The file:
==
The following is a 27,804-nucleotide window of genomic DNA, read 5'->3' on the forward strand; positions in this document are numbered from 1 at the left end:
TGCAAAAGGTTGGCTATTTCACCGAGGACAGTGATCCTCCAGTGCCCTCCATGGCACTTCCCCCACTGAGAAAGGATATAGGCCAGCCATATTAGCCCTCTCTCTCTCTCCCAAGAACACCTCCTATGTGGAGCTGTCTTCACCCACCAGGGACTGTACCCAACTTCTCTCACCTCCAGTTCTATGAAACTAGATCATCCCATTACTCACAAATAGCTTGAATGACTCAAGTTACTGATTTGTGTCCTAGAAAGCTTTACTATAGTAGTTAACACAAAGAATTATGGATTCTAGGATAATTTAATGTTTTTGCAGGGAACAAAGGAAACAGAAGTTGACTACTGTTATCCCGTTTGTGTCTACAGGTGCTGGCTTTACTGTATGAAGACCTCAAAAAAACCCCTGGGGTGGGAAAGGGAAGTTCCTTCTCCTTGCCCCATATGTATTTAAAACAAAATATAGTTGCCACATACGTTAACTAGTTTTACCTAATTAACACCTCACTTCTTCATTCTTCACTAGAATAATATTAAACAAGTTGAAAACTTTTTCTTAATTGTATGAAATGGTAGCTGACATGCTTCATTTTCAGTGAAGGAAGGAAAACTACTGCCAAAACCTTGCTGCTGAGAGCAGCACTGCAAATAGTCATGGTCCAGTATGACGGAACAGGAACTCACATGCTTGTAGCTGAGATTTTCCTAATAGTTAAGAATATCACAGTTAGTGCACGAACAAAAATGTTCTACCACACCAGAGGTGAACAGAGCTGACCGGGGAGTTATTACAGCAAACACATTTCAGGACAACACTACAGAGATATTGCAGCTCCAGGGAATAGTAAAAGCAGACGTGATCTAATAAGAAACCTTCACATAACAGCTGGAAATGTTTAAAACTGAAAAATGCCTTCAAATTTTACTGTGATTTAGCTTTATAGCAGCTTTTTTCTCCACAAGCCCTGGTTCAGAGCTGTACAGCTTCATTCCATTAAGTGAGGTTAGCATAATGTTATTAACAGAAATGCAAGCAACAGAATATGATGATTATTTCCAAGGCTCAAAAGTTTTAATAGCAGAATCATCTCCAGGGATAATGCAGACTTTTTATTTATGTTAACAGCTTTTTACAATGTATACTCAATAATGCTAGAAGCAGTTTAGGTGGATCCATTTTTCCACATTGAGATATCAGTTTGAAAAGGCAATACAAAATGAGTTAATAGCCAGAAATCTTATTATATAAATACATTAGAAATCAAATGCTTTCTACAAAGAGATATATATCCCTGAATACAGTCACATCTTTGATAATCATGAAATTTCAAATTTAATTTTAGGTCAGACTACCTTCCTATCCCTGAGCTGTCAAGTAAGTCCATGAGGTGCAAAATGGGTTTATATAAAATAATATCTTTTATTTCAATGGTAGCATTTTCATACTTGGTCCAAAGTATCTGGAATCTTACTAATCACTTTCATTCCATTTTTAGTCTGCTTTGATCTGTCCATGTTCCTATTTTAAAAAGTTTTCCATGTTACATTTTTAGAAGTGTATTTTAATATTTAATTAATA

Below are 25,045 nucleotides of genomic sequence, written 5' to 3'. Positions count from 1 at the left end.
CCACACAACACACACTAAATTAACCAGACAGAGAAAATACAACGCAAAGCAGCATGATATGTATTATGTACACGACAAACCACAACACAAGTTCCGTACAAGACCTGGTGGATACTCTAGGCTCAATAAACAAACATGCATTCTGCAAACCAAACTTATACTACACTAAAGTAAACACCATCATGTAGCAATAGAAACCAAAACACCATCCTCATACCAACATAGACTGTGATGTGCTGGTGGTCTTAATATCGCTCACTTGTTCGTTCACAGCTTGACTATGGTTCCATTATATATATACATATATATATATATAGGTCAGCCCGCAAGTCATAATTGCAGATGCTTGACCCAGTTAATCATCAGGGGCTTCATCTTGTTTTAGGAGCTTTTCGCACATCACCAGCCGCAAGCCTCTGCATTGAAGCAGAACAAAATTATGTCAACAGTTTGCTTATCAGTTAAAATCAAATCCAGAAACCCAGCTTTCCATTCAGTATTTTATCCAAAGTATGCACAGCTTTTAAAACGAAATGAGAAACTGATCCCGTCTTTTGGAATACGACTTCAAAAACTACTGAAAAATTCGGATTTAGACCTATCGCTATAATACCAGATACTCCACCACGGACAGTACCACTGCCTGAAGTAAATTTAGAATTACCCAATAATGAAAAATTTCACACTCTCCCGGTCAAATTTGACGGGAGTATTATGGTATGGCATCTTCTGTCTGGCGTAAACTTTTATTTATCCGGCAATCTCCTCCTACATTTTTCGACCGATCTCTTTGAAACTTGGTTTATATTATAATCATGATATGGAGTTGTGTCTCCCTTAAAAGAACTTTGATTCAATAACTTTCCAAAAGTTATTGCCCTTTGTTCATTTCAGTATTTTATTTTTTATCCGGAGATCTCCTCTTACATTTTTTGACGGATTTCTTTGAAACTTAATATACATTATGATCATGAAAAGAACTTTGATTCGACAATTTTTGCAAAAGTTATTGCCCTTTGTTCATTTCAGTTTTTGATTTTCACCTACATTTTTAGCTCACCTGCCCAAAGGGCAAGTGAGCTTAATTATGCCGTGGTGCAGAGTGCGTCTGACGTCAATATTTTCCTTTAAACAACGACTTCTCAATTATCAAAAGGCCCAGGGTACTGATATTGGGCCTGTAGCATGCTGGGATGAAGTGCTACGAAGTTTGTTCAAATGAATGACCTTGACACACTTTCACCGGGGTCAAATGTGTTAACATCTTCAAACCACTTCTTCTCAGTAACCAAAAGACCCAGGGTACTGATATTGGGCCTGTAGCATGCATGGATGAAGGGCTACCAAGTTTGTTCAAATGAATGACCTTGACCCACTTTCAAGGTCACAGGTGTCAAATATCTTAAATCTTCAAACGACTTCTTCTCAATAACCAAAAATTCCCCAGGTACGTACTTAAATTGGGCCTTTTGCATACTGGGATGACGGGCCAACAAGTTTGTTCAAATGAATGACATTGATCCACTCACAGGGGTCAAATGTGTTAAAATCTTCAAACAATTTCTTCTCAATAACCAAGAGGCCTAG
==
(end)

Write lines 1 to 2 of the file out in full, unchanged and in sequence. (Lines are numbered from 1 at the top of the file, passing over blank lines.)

The following is a 27,804-nucleotide window of genomic DNA, read 5'->3' on the forward strand; positions in this document are numbered from 1 at the left end:
TGCAAAAGGTTGGCTATTTCACCGAGGACAGTGATCCTCCAGTGCCCTCCATGGCACTTCCCCCACTGAGAAAGGATATAGGCCAGCCATATTAGCCCTCTCTCTCTCTCCCAAGAACACCTCCTATGTGGAGCTGTCTTCACCCACCAGGGACTGTACCCAACTTCTCTCACCTCCAGTTCTATGAAACTAGATCATCCCATTACTCACAAATAGCTTGAATGACTCAAGTTACTGATTTGTGTCCTAGAAAGCTTTACTATAGTAGTTAACACAAAGAATTATGGATTCTAGGATAATTTAATGTTTTTGCAGGGAACAAAGGAAACAGAAGTTGACTACTGTTATCCCGTTTGTGTCTACAGGTGCTGGCTTTACTGTATGAAGACCTCAAAAAAACCCCTGGGGTGGGAAAGGGAAGTTCCTTCTCCTTGCCCCATATGTATTTAAAACAAAATATAGTTGCCACATACGTTAACTAGTTTTACCTAATTAACACCTCACTTCTTCATTCTTCACTAGAATAATATTAAACAAGTTGAAAACTTTTTCTTAATTGTATGAAATGGTAGCTGACATGCTTCATTTTCAGTGAAGGAAGGAAAACTACTGCCAAAACCTTGCTGCTGAGAGCAGCACTGCAAATAGTCATGGTCCAGTATGACGGAACAGGAACTCACATGCTTGTAGCTGAGATTTTCCTAATAGTTAAGAATATCACAGTTAGTGCACGAACAAAAATGTTCTACCACACCAGAGGTGAACAGAGCTGACCGGGGAGTTATTACAGCAAACACATTTCAGGACAACACTACAGAGATATTGCAGCTCCAGGGAATAGTAAAAGCAGACGTGATCTAATAAGAAACCTTCACATAACAGCTGGAAATGTTTAAAACTGAAAAATGCCTTCAAATTTTACTGTGATTTAGCTTTATAGCAGCTTTTTTCTCCACAAGCCCTGGTTCAGAGCTGTACAGCTTCATTCCATTAAGTGAGGTTAGCATAATGTTATTAACAGAAATGCAAGCAACAGAATATGATGATTATTTCCAAGGCTCAAAAGTTTTAATAGCAGAATCATCTCCAGGGATAATGCAGACTTTTTATTTATGTTAACAGCTTTTTACAATGTATACTCAATAATGCTAGAAGCAGTTTAGGTGGATCCATTTTTCCACATTGAGATATCAGTTTGAAAAGGCAATACAAAATGAGTTAATAGCCAGAAATCTTATTATATAAATACATTAGAAATCAAATGCTTTCTACAAAGAGATATATATCCCTGAATACAGTCACATCTTTGATAATCATGAAATTTCAAATTTAATTTTAGGTCAGACTACCTTCCTATCCCTGAGCTGTCAAGTAAGTCCATGAGGTGCAAAATGGGTTTATATAAAATAATATCTTTTATTTCAATGGTAGCATTTTCATACTTGGTCCAAAGTATCTGGAATCTTACTAATCACTTTCATTCCATTTTTAGTCTGCTTTGATCTGTCCATGTTCCTATTTTAAAAAGTTTTCCATGTTACATTTTTAGAAGTGTATTTTAATATTTAATTAATA